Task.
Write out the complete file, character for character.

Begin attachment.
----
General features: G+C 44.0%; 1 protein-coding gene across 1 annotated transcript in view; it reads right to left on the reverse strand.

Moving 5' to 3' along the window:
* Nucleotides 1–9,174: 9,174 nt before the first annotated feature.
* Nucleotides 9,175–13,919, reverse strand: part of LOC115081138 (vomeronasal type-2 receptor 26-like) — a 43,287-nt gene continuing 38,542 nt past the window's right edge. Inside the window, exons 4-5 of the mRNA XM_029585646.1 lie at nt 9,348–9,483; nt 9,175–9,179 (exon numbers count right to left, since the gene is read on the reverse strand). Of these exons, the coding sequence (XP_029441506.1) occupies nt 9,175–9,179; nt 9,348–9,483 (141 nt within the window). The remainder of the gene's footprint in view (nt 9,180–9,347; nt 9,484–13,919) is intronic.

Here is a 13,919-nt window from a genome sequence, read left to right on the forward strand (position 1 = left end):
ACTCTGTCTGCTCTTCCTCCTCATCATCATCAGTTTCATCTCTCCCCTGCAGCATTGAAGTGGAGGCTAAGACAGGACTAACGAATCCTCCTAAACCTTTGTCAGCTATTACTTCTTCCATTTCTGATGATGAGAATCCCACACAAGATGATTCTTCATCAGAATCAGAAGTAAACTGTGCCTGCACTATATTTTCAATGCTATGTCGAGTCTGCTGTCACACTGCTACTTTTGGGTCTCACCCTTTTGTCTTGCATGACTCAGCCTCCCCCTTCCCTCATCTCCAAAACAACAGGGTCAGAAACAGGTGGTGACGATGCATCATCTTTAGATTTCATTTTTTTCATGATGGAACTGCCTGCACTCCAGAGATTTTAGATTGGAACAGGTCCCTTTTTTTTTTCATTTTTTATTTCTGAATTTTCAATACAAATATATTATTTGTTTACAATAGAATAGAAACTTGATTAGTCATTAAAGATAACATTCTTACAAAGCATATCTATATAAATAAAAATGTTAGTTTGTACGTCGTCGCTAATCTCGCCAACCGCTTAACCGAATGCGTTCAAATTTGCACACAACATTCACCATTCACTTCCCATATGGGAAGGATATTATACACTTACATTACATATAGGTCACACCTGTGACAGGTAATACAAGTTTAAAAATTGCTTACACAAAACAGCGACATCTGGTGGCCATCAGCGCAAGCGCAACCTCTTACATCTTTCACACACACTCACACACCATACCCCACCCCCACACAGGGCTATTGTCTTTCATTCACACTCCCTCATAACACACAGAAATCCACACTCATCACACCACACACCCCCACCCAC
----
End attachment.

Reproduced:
General features: G+C 44.0%; 1 protein-coding gene across 1 annotated transcript in view; it reads right to left on the reverse strand.

Moving 5' to 3' along the window:
* Nucleotides 1–9,174: 9,174 nt before the first annotated feature.
* Nucleotides 9,175–13,919, reverse strand: part of LOC115081138 (vomeronasal type-2 receptor 26-like) — a 43,287-nt gene continuing 38,542 nt past the window's right edge. Inside the window, exons 4-5 of the mRNA XM_029585646.1 lie at nt 9,348–9,483; nt 9,175–9,179 (exon numbers count right to left, since the gene is read on the reverse strand). Of these exons, the coding sequence (XP_029441506.1) occupies nt 9,175–9,179; nt 9,348–9,483 (141 nt within the window). The remainder of the gene's footprint in view (nt 9,180–9,347; nt 9,484–13,919) is intronic.

Here is a 13,919-nt window from a genome sequence, read left to right on the forward strand (position 1 = left end):
ACTCTGTCTGCTCTTCCTCCTCATCATCATCAGTTTCATCTCTCCCCTGCAGCATTGAAGTGGAGGCTAAGACAGGACTAACGAATCCTCCTAAACCTTTGTCAGCTATTACTTCTTCCATTTCTGATGATGAGAATCCCACACAAGATGATTCTTCATCAGAATCAGAAGTAAACTGTGCCTGCACTATATTTTCAATGCTATGTCGAGTCTGCTGTCACACTGCTACTTTTGGGTCTCACCCTTTTGTCTTGCATGACTCAGCCTCCCCCTTCCCTCATCTCCAAAACAACAGGGTCAGAAACAGGTGGTGACGATGCATCATCTTTAGATTTCATTTTTTTCATGATGGAACTGCCTGCACTCCAGAGATTTTAGATTGGAACAGGTCCCTTTTTTTTTTCATTTTTTATTTCTGAATTTTCAATACAAATATATTATTTGTTTACAATAGAATAGAAACTTGATTAGTCATTAAAGATAACATTCTTACAAAGCATATCTATATAAATAAAAATGTTAGTTTGTACGTCGTCGCTAATCTCGCCAACCGCTTAACCGAATGCGTTCAAATTTGCACACAACATTCACCATTCACTTCCCATATGGGAAGGATATTATACACTTACATTACATATAGGTCACACCTGTGACAGGTAATACAAGTTTAAAAATTGCTTACACAAAACAGCGACATCTGGTGGCCATCAGCGCAAGCGCAACCTCTTACATCTTTCACACACACTCACACACCATACCCCACCCCCACACAGGGCTATTGTCTTTCATTCACACTCCCTCATAACACACAGAAATCCACACTCATCACACCACACACCCCCACCCAC